For the past three years, in my “retirement phase,” I have been teaching Chinese children online. This was never something I had planned to do, as I had reservations (and maybe pre-conceived notions) about teaching children from this Communist country. Even though I had taught hundreds of students from Asia, finding them engaging and eager to learn English, that was in my territory–The United States. I encountered positive experiences and learned so much about my students from Vietnam, Taiwan, Korea, and Japan, and I have many mementoes and gracious cards from their parents.
Around the time of the Chinese economic boom, I had my classroom expand–literally– to include more students from China than from anywhere else, and there was a learning curve for me. The students from China, although polite and kind, did not want to include themselves into school culture. They really stayed to themselves, and I was surprised.
Then came 2018, and I had a chance to teach online. I had a hard time making the transition from in school to online. I guess I move around a lot on a real classroom. Here I was, smiling into a square on my computer while beside me was another square with 5-year-old girl hugging a Hello Kitty pillow, saying, “Hi, Hi, Hi, Teacher!” In turn we learned a 25-minute lesson about food, travel, greetings, and just about anything a kindergarten student can learn in a foreign language. My one goal during each lesson was to make the student smile. Most of them did.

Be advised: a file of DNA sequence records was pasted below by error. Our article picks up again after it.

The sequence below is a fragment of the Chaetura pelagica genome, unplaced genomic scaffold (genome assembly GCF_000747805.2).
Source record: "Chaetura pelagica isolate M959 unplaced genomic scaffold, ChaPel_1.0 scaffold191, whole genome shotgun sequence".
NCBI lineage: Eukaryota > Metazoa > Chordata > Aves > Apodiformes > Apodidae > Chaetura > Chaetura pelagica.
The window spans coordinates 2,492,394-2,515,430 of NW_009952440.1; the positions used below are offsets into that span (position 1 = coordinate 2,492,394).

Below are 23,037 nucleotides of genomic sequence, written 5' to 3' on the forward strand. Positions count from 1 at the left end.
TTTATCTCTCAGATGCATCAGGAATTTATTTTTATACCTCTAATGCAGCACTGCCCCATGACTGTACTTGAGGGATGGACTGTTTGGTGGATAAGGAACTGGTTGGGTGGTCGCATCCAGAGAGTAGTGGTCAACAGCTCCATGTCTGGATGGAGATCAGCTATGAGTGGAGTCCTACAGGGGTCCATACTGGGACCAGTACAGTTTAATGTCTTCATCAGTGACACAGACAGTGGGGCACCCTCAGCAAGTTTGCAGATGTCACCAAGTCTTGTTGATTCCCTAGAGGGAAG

After a few months, my bookings grew, and I soon had a full early morning schedule in which I taught over 30 classes a week to boys and girls, ages four through fourteen. I taught six different levels, plus supplementary classes such as vocabulary. In all, I taught over 3500 classes!
And do you know the main thing I learned about China and its people? They’re just like us. Parents care about their children. Children want to play, but also enjoy their one-on-one time with a “real” American teacher. The children taught me about China, and I taught them about us.
And then, this summer, the Chinese government decided to eliminate all foreign teachers working in online programs in mainland China. Period. There were many confusing explanations for this, but what it comes down to is the Chinese government wants to eliminate outside influences on their students.
I was shocked but not surprised. I continued teaching through August, but as the government continued to stand firm, I realized I needed to find another job. I didn’t feel as sad as I thought I would until I decided that September 30, 2021 would be my final day teaching. I was tired, and I realized it would be better for me to say good-bye on my own terms. And so I did.
A few days ago, I received this feedback from a mother of a regular student: “In the last class, the child (her son) was shocked and moved to see the teacher say goodbye with tears. I hope to see you again.”
Farewell, dear student, from Teacher Sonya, who will never forget you!